Tina - posted on 12/12/2011

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Please, please, DO NOT let him "cry it out". It will only break the bond of trust between you, making things harder. I had some problems of my own when my son was about 5 months old - he could never sleep on his own, never napped in his cot, always had to be held/rocked/strolled around, etc.

Fortunately, I came across a brilliant book, i.e. The Baby Whisperer Solves All Your Problems (by Teaching You How to Ask the Right Questions), by Tracy Hogg. I ordered it online - and it saved my life! Definitely get it, if you can, it gives some sound advice on how to deal with sleeping, eating, behaviour, and other issues of babies and toddlers until about the age of three.

Now, you say he was a great sleeper, but that changed recently - what happened? This is the question you should first ask yourself, and the answer will probably help you find the solution to the problem at hand.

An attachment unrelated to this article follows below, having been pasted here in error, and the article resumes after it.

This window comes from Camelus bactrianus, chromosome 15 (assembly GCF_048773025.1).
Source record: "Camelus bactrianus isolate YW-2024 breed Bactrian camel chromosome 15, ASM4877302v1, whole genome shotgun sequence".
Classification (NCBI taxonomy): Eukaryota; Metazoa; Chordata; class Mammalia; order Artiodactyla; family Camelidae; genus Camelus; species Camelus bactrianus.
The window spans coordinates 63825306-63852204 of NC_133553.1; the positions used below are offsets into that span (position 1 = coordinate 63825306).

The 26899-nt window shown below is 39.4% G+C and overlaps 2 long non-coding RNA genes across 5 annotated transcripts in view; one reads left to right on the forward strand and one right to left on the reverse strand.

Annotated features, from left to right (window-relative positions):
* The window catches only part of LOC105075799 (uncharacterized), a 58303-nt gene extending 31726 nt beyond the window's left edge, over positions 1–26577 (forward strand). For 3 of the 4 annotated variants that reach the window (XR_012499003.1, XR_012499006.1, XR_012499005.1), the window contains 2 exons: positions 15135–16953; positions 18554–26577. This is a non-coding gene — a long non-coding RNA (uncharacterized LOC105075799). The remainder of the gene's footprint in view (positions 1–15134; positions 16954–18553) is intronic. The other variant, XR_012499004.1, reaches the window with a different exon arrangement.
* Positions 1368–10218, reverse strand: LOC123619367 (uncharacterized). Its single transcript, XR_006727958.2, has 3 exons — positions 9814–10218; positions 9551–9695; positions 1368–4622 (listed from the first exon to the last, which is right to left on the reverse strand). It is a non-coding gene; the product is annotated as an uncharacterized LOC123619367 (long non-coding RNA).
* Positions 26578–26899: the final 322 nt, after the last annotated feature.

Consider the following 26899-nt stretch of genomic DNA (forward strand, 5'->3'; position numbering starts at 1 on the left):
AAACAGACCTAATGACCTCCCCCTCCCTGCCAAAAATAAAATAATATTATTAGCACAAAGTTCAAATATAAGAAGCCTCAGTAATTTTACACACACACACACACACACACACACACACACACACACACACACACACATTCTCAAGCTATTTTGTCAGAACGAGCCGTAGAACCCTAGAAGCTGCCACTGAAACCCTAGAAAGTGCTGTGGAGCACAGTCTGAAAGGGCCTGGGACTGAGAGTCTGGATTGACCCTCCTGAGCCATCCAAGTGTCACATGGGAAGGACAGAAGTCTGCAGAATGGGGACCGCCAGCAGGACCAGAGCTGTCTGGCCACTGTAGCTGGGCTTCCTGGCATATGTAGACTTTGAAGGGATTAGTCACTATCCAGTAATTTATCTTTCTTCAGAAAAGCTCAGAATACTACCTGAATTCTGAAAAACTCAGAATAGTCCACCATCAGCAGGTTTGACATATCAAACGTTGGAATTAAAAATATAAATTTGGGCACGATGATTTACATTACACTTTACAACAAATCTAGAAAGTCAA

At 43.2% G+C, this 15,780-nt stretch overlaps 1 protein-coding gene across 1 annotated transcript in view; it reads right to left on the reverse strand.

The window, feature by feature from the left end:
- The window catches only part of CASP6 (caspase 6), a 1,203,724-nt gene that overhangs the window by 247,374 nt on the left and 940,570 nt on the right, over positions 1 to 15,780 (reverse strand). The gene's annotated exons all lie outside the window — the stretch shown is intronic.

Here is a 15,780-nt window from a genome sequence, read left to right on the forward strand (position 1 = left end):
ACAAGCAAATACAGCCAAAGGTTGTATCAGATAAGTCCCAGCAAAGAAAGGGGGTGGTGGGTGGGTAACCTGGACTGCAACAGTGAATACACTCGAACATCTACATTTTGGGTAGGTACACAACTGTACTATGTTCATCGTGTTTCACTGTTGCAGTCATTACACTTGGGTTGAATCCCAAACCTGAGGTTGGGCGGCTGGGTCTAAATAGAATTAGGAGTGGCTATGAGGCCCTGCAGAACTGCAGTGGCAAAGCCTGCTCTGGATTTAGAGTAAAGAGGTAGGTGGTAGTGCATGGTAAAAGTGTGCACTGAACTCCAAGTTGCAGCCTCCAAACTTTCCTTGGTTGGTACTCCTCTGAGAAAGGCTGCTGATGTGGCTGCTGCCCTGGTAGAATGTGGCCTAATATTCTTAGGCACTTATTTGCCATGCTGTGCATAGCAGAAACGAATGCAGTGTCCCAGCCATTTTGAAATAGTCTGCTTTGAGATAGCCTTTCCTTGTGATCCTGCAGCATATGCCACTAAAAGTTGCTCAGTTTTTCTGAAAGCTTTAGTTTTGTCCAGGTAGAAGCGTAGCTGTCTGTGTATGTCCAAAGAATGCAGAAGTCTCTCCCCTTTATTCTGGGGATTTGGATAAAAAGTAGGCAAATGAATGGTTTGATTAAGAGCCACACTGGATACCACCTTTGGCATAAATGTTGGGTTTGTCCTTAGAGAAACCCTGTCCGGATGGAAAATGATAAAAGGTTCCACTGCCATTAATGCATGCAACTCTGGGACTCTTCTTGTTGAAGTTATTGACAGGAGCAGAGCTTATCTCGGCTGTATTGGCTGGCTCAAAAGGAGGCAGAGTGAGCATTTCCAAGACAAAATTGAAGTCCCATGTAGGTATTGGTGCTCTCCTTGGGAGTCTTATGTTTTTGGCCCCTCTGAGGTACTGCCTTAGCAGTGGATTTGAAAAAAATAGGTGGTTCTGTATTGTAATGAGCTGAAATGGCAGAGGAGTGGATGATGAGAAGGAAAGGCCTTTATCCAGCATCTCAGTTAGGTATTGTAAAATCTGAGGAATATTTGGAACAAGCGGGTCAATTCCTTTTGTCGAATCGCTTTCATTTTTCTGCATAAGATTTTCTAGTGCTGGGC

As for some practical advice, when you put him down for his nap/nighttime sleep, go through your established routine (bath, bottle, hug, pat on the back, whatever), then put him in his cot. As soon as he starts crying, hug him or pick him up and hold him, comforting him with your voice, until he calms down. Then put him back to bed. If he starts crying again, hug him or pick him up etc. DO THIS AS MANY TIMES AS YOU HAVE TO. I know, I know, it sounds pretty tiresome - it can be, for the first couple of days you use the method. But, IT WORKS! That is, if you are consistent with this approach. The secret is, you accomplish two things at the same time: You comfort your child, showing him you are there for him, maintaining his trust, and at the same time you show him you mean business. Yes, now it is time to sleep! Remember: YOU HAVE TO BE CONSISTENT. If you are, then your child in three to four days TOPS will sleep (pardon the pun) like a baby! It has worked for my son! Just Google The Baby Whisperer method and you will find more info.